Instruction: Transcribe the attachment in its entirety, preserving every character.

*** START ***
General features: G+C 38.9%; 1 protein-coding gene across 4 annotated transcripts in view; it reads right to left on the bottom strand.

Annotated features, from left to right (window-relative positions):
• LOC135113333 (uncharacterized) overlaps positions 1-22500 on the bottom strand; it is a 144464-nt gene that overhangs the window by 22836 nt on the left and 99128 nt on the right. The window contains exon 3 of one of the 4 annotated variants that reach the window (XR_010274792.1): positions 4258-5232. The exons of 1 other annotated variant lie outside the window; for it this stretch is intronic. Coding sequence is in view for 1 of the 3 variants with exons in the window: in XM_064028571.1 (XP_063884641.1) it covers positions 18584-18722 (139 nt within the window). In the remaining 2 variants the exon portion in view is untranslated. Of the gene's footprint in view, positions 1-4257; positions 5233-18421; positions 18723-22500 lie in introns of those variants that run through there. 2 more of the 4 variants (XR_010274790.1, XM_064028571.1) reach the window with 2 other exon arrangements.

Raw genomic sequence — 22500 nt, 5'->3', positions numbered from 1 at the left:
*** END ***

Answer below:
General features: G+C 38.9%; 1 protein-coding gene across 4 annotated transcripts in view; it reads right to left on the bottom strand.

Annotated features, from left to right (window-relative positions):
• LOC135113333 (uncharacterized) overlaps positions 1-22500 on the bottom strand; it is a 144464-nt gene that overhangs the window by 22836 nt on the left and 99128 nt on the right. The window contains exon 3 of one of the 4 annotated variants that reach the window (XR_010274792.1): positions 4258-5232. The exons of 1 other annotated variant lie outside the window; for it this stretch is intronic. Coding sequence is in view for 1 of the 3 variants with exons in the window: in XM_064028571.1 (XP_063884641.1) it covers positions 18584-18722 (139 nt within the window). In the remaining 2 variants the exon portion in view is untranslated. Of the gene's footprint in view, positions 1-4257; positions 5233-18421; positions 18723-22500 lie in introns of those variants that run through there. 2 more of the 4 variants (XR_010274790.1, XM_064028571.1) reach the window with 2 other exon arrangements.

Raw genomic sequence — 22500 nt, 5'->3', positions numbered from 1 at the left: